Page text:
26 February 2019

'On Anderssen'

My recent post Down the Rabbit Hole mentioned,

I discovered the magazine Schachzeitung, 'von der Berliner Schachgesellschaft', Volume 1, 1846 (starts in July).

Since then I've been searching the Google Books digital collection of 19th century chess literature, looking for the most relevant files. Schachzeitung is just one example of many periodicals available.

So far I've collected 23 of the first 26 annual editions of Schachzeitung (1846-1871). My main objective is to locate information about the early, unofficial World Championships, where the German master Adolf Anderssen played a central role for many years.

Starting in 1851 Anderssen was listed on the annual cover page as one of the two editors of Schachzeitung. In fact, his name always appeared first. This lasted for nine years, but the Di Felice extract that I quoted in the 'Rabbit Hole' post doesn't even mention him.

Anderssen was also the winner of the 1851 London Tournament (London, V-VII, 1851). The 1851 edition of Schachzeitung (vol.6) has many stories on the event, but it will be some time before I'm able to understand them correctly.

One of the features of 19th century chess magazines that you don't see much in the 21st century is the importance of poems -- sometimes long poems, stretching for many pages. Shown above is a short poem from the last page of the August 1851 issue, titled 'An Anderssen'. That would have been a month or so after the 1851 London tournament ended. When I fed the OCR output, line by line, into Google Translate, it gave me the following translation.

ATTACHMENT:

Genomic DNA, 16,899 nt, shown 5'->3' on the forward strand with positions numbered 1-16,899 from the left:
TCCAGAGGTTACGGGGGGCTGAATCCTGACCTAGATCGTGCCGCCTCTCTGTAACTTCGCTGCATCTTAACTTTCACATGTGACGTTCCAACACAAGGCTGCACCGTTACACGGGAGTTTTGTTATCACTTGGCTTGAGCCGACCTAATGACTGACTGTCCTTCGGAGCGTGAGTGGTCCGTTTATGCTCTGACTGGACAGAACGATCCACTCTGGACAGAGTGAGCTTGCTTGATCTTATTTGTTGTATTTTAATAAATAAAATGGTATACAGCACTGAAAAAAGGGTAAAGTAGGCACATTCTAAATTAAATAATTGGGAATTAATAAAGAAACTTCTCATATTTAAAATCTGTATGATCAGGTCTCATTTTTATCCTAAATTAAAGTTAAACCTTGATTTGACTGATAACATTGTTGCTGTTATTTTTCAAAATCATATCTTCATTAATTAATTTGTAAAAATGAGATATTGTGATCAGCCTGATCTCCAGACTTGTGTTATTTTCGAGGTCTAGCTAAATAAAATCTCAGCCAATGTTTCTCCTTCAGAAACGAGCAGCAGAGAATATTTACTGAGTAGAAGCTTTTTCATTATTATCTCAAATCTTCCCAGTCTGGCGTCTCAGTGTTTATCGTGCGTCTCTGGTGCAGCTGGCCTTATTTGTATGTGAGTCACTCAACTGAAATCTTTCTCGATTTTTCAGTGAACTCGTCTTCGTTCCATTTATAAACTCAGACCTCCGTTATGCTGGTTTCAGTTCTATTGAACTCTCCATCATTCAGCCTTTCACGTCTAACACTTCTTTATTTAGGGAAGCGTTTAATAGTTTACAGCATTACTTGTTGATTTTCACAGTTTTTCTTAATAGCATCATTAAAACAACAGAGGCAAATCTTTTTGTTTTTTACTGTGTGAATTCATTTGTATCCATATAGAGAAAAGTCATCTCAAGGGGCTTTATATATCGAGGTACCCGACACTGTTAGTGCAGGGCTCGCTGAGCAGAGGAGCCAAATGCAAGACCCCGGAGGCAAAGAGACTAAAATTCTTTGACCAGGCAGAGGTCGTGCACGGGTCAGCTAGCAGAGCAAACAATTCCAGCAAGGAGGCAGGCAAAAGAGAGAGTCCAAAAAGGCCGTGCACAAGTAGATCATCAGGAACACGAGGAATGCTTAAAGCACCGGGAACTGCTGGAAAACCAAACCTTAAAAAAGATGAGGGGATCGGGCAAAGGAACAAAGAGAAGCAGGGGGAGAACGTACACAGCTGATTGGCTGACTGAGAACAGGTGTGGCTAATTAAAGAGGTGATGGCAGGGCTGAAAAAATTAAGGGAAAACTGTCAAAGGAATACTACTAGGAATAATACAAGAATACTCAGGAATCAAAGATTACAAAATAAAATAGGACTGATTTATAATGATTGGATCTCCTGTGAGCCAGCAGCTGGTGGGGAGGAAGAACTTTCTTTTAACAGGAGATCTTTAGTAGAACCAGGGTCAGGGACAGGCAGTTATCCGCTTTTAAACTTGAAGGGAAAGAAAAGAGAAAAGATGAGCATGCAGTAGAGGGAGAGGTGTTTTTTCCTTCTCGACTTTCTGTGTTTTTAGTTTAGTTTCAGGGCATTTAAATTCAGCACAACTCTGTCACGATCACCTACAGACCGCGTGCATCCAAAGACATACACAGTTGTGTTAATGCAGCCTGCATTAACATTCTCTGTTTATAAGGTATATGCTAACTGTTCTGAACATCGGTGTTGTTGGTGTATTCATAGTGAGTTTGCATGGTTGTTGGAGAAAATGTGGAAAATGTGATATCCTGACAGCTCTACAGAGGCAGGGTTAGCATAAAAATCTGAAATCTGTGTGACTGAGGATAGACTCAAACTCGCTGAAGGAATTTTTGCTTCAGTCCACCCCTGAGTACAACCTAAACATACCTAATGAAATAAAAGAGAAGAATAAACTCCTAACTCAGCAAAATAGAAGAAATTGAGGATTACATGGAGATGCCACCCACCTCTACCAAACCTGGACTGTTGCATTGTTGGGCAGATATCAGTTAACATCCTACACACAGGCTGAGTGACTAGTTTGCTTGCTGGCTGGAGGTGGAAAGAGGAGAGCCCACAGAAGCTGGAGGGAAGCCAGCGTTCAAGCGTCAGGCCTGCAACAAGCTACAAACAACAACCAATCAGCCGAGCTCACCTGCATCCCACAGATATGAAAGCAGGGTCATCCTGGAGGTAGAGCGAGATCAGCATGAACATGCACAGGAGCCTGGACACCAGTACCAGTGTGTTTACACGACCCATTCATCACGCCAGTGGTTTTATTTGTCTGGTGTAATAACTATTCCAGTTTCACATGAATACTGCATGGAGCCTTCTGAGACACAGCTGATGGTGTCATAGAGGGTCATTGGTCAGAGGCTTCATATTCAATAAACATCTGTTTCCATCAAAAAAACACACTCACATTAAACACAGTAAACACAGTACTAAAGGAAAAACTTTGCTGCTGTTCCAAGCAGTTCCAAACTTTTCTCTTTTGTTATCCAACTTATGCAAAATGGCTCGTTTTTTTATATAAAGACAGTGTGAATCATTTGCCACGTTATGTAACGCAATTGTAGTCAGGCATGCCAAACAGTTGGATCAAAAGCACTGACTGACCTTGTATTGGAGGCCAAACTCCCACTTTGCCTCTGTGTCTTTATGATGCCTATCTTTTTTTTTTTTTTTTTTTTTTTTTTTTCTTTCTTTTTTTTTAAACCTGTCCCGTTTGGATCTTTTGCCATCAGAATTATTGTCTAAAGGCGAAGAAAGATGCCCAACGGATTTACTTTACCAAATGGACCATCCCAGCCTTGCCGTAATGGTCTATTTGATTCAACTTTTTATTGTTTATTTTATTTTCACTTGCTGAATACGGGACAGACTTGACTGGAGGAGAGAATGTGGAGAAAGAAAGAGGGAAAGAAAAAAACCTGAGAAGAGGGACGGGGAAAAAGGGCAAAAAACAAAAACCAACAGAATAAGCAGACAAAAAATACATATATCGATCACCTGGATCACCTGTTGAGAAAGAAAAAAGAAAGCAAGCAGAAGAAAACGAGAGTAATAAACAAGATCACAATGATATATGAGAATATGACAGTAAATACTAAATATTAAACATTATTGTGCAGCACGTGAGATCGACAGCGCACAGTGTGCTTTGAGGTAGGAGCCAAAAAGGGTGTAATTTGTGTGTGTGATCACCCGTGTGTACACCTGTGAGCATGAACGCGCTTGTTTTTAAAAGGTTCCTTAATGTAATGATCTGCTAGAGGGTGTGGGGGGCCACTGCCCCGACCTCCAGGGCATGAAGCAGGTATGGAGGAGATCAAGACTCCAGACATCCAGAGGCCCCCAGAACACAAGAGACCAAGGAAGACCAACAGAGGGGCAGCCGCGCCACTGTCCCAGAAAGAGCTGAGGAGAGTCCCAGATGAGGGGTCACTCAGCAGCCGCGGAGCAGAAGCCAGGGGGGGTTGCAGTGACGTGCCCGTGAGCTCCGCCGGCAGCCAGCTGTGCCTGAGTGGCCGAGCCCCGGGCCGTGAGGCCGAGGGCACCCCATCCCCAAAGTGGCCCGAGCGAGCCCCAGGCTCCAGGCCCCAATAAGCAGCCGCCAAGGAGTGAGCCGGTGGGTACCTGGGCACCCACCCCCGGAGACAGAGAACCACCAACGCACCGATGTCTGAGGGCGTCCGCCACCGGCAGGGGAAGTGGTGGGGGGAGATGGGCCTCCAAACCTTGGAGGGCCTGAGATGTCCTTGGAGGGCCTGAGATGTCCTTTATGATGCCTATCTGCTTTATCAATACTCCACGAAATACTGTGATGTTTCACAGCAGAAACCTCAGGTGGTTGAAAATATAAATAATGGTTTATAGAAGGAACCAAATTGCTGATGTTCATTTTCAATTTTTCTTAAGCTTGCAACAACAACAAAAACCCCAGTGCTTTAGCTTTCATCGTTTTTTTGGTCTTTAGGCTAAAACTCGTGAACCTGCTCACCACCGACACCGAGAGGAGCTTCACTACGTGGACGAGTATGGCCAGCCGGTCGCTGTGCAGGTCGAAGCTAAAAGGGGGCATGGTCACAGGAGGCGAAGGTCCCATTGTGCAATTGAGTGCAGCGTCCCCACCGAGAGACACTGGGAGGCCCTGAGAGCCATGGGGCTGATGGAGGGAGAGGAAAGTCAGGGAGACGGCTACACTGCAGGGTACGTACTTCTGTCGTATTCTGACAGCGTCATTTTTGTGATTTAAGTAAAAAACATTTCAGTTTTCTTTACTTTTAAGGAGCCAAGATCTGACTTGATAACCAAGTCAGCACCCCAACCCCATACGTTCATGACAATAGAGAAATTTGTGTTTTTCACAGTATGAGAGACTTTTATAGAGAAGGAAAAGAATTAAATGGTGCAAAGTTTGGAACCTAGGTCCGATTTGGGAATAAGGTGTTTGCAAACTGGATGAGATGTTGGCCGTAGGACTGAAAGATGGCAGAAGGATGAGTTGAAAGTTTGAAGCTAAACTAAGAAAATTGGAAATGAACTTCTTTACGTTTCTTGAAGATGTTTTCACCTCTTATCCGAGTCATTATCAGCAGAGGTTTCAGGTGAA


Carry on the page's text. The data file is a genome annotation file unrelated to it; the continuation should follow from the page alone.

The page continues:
You beat Albion for Germany
In a people's struggle, the best-humored;
You have defeated the proud island son,
And England fell in his master Staunton.

That was a fight, a glory at the right time;
Recently we were not bedded on laurel,
We were Matt before Christendom,
Since you have saved us from the checkmate.

But if your victory raises you to the hero,
Be he the dove with the green branches,
Who brings us hope and animates,
That this victory would only lead to the round

That's not too bad; the software choked only on the word 'Matt'. How would it do on a longer poem? I'll never find out unless I find a poem so compelling that I just have to know what it says. As for AI/NN translation of poetry in general, that would be a different area of research. I doubt there is much overlap with chess literature.

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